How to make website content more effective by telling stories
Take a page from C.S. Lewis, and his advice on how to engage audiences through telling stories, rather than just providing information.
Info-driven (and usually bland) text once made up the bulk of website content. Today, it’s all about STORIES.
Years ago, text dominated websites due to bandwidth and internet speeds. On top of that, the technology wasn’t there yet to incorporate the photos and video we see today. That meant people building sites at the time wrote out everything. There was a lot of words, a lot of information to sort and process through. And we just read it and did the work of connecting the dots.
As technology and behaviors have changed, people have gravitated to images and video. YouTube launched in 2005. Instagram launched and blew up in 2010. We see their impact in today’s website content. There’s more creative freedom to share stories and engage audiences on these massively popular platforms. As that audience goes elsewhere, they respond when they visit sites with photos and videos.
When you do the math, as of this writing in 2019, YouTube and Instagram launched 14 and 9 years ago, respectively. When talking digital, that’s quite a while ago!
What does this mean for church website content? It means looking at content and comparing that to current best website best practices. Text-heavy pages indicate a site hasn’t kept up and likely isn’t as effective. Images that don’t tell a clear story don’t quite hit the mark.
How can you tell a story with photos and video? Let’s look at what C.S. Lewis had to say about the medium of the time – words – and tease out how we can apply this in today’s highly visual world.
C.S. Lewis created content that entertained, engaged, and encouraged his audience.
“Don’t say it was “delightful”; make us say “delightful” when we’ve read the description. You see, all those words (horrifying, wonderful, hideous, exquisite) are only like saying to your readers, “Please will you do my job for me.”
– C.S. Lewis, [Letter to Joan Lancaster, 26 June 1956]. See goodreads for the full quote.
Given his place in history, C.S. Lewis used words to illustrate scenes, emotions, and ideas. Lewis advised writers to focus on doing the job of capturing the activity in such a way that produces the desired emotion and letting that draw the audience in.
He didn’t just state what was going on. He described it so that you could picture it. Not a skill unique to him, of course. However, his works took ideas, sometimes even weighty theological concepts, and transformed them into stories so that people could understand and relate. Sound familiar?
Readers get a sometimes foggy glimpse of what could await after death in The Great Divorce. Screwtape and Wormwood display the cunningness of spiritual warfare in The Screwtape Letters. For stories of faith, friendship, bravery, and redemption, Narnia and wartime England serve as a backdrop.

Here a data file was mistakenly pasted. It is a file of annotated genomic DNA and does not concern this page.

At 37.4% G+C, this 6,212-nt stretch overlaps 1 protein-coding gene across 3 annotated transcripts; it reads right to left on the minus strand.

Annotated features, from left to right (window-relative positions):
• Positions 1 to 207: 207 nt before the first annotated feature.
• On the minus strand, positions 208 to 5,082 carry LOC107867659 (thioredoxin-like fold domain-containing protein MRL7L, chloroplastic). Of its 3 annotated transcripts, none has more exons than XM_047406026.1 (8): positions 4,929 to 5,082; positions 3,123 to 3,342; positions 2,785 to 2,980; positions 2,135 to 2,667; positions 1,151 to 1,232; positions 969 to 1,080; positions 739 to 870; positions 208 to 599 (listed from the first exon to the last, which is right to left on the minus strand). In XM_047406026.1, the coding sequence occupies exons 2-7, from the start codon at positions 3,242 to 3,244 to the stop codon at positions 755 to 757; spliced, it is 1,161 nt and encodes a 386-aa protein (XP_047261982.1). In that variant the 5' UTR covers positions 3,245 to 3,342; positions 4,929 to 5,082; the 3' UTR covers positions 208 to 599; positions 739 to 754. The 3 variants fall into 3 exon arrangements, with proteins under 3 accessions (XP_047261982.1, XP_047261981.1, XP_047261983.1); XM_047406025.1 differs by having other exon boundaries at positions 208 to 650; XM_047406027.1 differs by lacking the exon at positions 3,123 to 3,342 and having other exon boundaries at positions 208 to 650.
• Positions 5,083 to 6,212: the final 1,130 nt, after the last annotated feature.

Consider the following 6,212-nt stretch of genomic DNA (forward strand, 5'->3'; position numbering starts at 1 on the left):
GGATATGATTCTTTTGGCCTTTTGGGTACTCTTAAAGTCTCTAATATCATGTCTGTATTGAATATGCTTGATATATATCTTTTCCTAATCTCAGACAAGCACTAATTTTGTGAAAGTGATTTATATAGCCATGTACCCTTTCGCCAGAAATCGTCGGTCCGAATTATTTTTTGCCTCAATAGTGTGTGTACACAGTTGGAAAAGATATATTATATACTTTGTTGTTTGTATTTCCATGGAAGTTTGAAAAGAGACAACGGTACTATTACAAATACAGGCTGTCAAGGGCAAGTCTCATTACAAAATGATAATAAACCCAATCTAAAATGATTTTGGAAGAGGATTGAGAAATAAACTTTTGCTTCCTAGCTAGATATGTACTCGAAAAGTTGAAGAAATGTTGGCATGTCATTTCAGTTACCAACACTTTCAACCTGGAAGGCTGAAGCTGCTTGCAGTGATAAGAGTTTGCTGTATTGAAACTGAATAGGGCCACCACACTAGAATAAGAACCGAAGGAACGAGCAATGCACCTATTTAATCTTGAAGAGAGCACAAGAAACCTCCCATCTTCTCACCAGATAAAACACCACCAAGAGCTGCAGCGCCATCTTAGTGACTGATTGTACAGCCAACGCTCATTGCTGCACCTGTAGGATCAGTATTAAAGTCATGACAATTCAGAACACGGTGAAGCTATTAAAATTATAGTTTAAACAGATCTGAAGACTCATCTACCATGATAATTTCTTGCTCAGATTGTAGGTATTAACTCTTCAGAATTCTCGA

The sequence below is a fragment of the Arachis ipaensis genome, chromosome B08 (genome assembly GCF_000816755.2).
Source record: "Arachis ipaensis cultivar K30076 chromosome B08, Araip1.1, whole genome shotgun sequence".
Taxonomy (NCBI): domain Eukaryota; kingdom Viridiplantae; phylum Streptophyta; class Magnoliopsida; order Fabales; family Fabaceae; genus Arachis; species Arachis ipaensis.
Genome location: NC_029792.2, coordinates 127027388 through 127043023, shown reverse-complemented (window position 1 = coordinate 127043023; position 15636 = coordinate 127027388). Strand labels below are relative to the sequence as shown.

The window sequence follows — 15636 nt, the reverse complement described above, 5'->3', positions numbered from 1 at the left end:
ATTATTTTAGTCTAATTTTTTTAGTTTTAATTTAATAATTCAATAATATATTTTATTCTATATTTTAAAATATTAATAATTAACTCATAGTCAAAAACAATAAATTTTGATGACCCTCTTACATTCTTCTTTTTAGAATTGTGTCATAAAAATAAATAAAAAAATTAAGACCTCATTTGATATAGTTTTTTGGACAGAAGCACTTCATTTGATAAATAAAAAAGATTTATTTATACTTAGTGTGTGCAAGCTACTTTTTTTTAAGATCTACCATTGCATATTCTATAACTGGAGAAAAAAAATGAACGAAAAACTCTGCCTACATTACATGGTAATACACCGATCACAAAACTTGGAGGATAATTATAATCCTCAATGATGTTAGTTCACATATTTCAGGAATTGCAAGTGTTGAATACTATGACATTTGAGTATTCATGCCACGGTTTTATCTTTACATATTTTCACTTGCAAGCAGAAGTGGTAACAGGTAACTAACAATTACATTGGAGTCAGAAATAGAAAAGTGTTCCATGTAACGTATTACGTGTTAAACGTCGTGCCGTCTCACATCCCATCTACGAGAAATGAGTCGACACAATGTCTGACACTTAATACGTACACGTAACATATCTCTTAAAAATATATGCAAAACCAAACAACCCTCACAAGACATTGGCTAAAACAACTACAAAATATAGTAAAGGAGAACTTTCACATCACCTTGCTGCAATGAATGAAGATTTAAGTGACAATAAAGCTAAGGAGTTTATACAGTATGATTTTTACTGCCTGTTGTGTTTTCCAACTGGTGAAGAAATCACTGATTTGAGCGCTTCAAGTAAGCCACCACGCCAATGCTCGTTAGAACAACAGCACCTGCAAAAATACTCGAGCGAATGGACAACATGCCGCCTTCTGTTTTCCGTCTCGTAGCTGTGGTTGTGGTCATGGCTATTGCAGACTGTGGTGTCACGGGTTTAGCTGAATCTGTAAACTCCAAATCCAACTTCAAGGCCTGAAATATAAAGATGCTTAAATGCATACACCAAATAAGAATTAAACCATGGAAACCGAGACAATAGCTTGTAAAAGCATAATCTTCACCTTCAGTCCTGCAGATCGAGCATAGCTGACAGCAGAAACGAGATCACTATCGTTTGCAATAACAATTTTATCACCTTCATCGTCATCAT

His works cover a variety of concepts that matter to Christians. These stories resonate because Lewis did his job as a communicator to “tell us how you want to feel”. We continue to discuss, share, and point to them because they engage us and tap into what we care about individually and as a community.
By telling stories, we can do the job of showing our audience why they should care about what we have to say.
Practical examples of how to “show” in your website content, rather than “tell.”
You can take this story-telling concept and run with it. Telling stories through images takes strategic thought, but it’s way more engaging for everyone involved than just sharing information.
No matter what size church or budget, you can use your resources at hand. Today’s smartphone cameras offer quality images and the opportunity to take a quick video. This useful tool is likely within reach most of the day – use it! High-quality videos and pictures are great and have their place, but are no longer a “must-have” all the time. People right now crave authenticity more than quality when it comes to content. It’s more about the people and the community behind the lens.
Allow the images to tell the story
How does can this play out as you look for ways to level up on your website content?Let’s take a look at how churches across the country use storytelling best practices in their images and video.
- Summit Park Church’s homepage goes through the scope of what church life is like. Welcome, kid’s ministry, worship, and community are all on display. They don’t have to tell you they have a friendly church. You can see it.
- Those interested in a small group at Bayside Church in Tennesee get a feel for the sense of sharing that comes with belonging to a group. Named the fastest-growing church by Outreach magazine in 2019, they know a thing or two about engaging people.
In each of these examples, you can see how they let the images tell the story. Your church can do this too! It’s about giving thought to how you can capture moments and use the content to engage and encourage your audience.
All comes down to, “Who is your audience? And why should they care?”
Ultimately, this is what it all communications and marketing are about. What is the story you want to tell people when they visit the pages of your website?
Leverage the resources you have to tell mini-stories throughout your website that connect with your audience, meet a need, and compel them to want to be a part of it.
Storytelling strategy need a little boost?
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The Firm Foundations team keeps up with the latest in content best practices and partners with churches like yours to elevate their efforts in creating messages and content.